[58]     The principles applicable to such an appeal are well known.  There is a presumption that the sentence is correct.  The appellate court does not interfere with the sentence merely because it may be of the opinion that the sentence is excessive.  It interferes only if there was an error of principle.  The error may appear in what the sentencing judge or magistrate has said or the sentence itself may be so excessive as to manifest error.  To succeed on this ground the appellant must show that the sentence was clearly and obviously and not just arguably excessive.[12] 

[59]     If the learned magistrate had been correct in her assumption that the attempted suicide was a breach of the DVO, then in my view her assessment that the offence was towards the more serious end of the scale for offences of this kind was unexceptional and the sentence of eight months imprisonment was not only not manifestly excessive but appropriate.

[60]     However, given that I have been driven, reluctantly, to the conclusion that additional ground 1 of the appeal against the sentence for breach of the DVO must succeed, the only actions by the appellant which constituted the breach of the DVO were one telephone call and attending at the family home.  Such a breach would have been towards the lower end of the scale of seriousness for offences of this nature; it would not have been proper to take into account actions the appellant took while at the family home which did not constitute a breach of the DVO; and, in the circumstances, the sentence was manifestly excessive.  Indeed the Crown properly conceded that if those were the only acts constituting the breach of the DVO, this ground of appeal must succeed.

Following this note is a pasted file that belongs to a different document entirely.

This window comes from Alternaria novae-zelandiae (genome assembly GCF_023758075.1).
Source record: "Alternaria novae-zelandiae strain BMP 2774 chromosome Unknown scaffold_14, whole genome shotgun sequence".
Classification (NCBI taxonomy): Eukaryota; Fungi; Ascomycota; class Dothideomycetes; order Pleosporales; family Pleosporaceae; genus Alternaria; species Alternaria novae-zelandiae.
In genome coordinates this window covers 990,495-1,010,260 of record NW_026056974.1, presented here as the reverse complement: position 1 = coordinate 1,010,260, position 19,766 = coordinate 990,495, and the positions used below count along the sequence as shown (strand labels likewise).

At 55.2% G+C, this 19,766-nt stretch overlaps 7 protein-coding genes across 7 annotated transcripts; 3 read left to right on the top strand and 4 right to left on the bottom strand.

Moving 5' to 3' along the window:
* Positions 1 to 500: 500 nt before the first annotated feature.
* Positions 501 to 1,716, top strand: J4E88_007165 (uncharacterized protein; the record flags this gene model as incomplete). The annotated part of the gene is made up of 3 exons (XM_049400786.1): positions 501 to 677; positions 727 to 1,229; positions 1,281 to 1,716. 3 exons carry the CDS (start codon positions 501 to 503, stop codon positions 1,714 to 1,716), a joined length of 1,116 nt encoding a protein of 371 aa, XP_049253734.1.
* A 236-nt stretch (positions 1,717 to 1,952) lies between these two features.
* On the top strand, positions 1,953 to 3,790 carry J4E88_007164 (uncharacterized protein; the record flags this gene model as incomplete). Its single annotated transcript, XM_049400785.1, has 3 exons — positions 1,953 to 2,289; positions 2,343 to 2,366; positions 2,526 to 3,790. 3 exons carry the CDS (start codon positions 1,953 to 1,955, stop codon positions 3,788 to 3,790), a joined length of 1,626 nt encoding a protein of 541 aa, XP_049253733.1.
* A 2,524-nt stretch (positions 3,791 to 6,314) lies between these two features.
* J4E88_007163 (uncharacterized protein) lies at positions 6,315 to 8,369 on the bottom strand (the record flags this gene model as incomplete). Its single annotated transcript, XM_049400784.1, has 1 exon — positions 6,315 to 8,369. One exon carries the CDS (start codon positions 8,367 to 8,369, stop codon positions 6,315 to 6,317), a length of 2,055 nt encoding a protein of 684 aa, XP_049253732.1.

[61]     It seems to me that a sentence of imprisonment for one month would be appropriate in the circumstances.  I therefore set aside the sentence of eight months imprisonment imposed by the sentencing magistrate for breach of the DVO and in lieu thereof impose a sentence of imprisonment for one month.  As I have already indicated, in my view the learned magistrate was correct in ordering that the sentences for the two offences should be cumulative and I order that they be served cumulatively.  I direct that the sentence be suspended after one month.  I fix an operative period of six months from 1 January 2012.  As the appellant has already served more than one month, he should be released forthwith.

 

 

 

 



[1]           The learned magistrate was undoubtedly correct in this assessment given that the only charge was aggravated assault.  However, as the appellant apparently took the ring after assaulting LS and causing her harm, he is extremely fortunate not to have been charged with aggravated robbery which carries a maximum penalty of life imprisonment.

[2]           Section 6(1)(c).

[3]           Carnese v R [2009] NTCCA 8 at [33]-[36] and Mather v R [2009] NTCCA 15 at [25] & [26].

 

[4]           Van Toorenburg v Westphal [2011] NTSC 31 at [23].

 

[5]           Jambajimba v Dredge (1985) 33 NTR 19, at 22 per Muirhead ACJ.

 

[6]           Bartusevics v Fisher (1973) 8 SASR 601.

[7]           Miles v The Queen [2001] NTCA 9, at [36]; Carroll v The Queen (2011) 29 NTLR 106.

 

[8]           Brown v Lynch (1982) 15 NTR 9 at [11].

 

[9]           (1982) 30 SASR 84, at [92].

[10]          R v Creed (1985) 37 SASR 566 at p 568 per King CJ (in the SACCA).

 

[11]          R v Nadich [2012] NTCCA 4 per Southwood J at paragraph [38] citing Postiglione (1997) 189 CLR 295 per McHugh J at 301-8; Mill v R (1988) 166 CLR 59 at 62-63

[12]          Lo Castro v R [2011] NTCCA 1.